With the annual benefit enrollment period closing at work, it got me thinking about whether I could contribute to a health savings account (HSA). I’ve had HSA accounts with two previous employers, but my current employer doesn’t offer it. Could I still open an HSA on my own to get additional tax savings?
The requirements to contribute to an HSA include (from Publication 969):
- Not enrolled in Medicare
- Not a dependent on someone else’s tax return
- Be covered under a high deductible health plan, or HDHP
- No other health coverage (some exceptions)
I easily pass the test for items #1 and #2.
Let’s take a look at #3, the HDHP requirement.
Is My Plan a HDHP?
For item #3, a plan is a HDHP if the plan has an annual deductible exceeding $2,800 (family coverage in 2020; $1,400 for self-only coverage in 2020).
What are my plan’s deductibles?
$6,550/individual and $13,100/family for in-network care. My in-network out-of-pocket maximum is the same, meaning that when I hit my deductible, I also hit my out-of-pocket maximum.
Yep, you read those correctly. It’s a high deductible plan.
Now for #4.
What is an HRA?
When I first started working for my current employer, I had never heard of a health reimbursement account, or HRA. I’d experienced HSAs and FSAs, but never an HRA.
Basically, my employer funds an HRA which reimburses me for medical expenses that my family incurs during the year. I get reimbursed until the account is exhausted, at which point I’m on the hook for additional expenses.
My employer funds my HRA with a maximum of $6,550 for any individual and $13,100 for the family. Notice that it matches my deductible, not a coincidence.
HRA’s are generally not portable, so when I leave my employer, no funds go with me. It’s also a use-it-or-lose-it, with the account balance resetting every benefit year.
I suspect my employer loves the HRA because it gives them another lever to control health care costs. Funding HSAs for all employees in the same way they do for the HRA would probably end up being more expensive since medical expenses aren’t distributed uniformly.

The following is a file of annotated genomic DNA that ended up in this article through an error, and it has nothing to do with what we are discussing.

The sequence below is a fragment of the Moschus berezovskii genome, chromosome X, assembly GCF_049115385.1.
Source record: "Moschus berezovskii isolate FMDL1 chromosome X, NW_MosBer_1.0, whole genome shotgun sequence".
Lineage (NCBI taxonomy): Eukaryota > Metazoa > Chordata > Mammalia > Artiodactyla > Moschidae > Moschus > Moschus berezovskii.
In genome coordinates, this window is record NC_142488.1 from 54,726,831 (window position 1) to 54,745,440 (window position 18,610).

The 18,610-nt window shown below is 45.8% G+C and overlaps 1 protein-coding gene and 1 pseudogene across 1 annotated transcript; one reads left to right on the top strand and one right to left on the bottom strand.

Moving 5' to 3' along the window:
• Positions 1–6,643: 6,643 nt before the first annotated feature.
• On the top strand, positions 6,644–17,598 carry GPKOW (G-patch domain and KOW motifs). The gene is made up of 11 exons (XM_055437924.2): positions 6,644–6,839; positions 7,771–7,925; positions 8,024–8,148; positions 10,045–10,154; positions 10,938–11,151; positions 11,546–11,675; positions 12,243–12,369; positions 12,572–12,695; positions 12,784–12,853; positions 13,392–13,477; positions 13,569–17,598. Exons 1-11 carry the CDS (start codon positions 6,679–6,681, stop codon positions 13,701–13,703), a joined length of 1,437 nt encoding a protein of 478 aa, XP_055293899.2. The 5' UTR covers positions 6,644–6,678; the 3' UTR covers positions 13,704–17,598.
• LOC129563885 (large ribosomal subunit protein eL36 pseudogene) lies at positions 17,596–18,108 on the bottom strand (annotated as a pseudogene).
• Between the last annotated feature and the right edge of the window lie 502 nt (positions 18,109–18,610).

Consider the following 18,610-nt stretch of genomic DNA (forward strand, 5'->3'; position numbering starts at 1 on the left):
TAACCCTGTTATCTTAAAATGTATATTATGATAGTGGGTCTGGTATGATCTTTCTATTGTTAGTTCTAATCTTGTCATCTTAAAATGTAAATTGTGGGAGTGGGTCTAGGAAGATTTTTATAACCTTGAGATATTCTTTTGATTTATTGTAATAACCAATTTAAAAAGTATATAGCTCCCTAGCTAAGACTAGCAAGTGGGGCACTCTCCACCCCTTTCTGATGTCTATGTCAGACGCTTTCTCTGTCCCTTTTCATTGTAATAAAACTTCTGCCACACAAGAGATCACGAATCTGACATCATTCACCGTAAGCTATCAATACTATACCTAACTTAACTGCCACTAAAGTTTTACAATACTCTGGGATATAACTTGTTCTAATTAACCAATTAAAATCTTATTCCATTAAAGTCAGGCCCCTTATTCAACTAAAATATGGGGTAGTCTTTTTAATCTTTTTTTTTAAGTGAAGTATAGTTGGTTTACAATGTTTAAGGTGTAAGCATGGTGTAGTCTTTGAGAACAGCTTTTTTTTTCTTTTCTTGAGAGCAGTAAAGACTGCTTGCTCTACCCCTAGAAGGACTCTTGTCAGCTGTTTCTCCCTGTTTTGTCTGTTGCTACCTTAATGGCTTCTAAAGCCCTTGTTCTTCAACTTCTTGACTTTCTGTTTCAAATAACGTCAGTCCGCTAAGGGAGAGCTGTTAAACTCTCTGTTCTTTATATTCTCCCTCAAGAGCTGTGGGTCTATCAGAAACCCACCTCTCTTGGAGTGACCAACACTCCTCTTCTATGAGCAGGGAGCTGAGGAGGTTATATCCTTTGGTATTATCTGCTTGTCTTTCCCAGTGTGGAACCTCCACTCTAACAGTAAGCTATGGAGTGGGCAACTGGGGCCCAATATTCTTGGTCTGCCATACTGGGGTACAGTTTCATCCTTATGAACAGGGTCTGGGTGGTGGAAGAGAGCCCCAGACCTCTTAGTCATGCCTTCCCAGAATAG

How does the HRA work?
Every time we go to the doctor, we pay out of pocket and once the claim hits our insurance, we get a reimbursement from the HRA. When we get a prescription, we pay up front and then get reimbursed a few days or weeks later.
Or at least that’s how it used to work. Starting in 2019, the account changed and now we don’t pay the doctor immediately and instead the HRA/insurance pays the doctor directly. There are still a few obtuse medical offices that can’t comprehend the arrangement and so they still charge us up front, only to send us a check weeks (or months!) later when the insurance has paid them. This change means I no longer get 2% cashback on my credit card when swiping it at the doctor.
This year, prescriptions are getting the same treatment, with a twist. We’ve been issued a debit card to pay for prescriptions and then the reimbursement will happen behind the scene. However, I think I’ll still pay with my own credit card because (a) I want the 2% cashback and (b) I don’t really want to carry another card in my wallet. I will have to go through hoops to request reimbursement (it would be automatic with the debit card) so that could be a pain. But given we spend a small fortune on prescriptions, it will probably still be worth it.
Is My HRA an “Other Employee Health Plan”
So back to requirement #4. Does my HRA count as an “other employee health plan”?
Unfortunately, yes it does. From Publication 969: “An employee covered by an HDHP and a health FSA or an HRA that pays or reimburses qualified medical expenses generally can’t make contributions to an HSA.” So both the HRA and the FSA disqualify me from contributing to an HSA.
Hope my analysis was entertaining. Let me know what you think in the comments.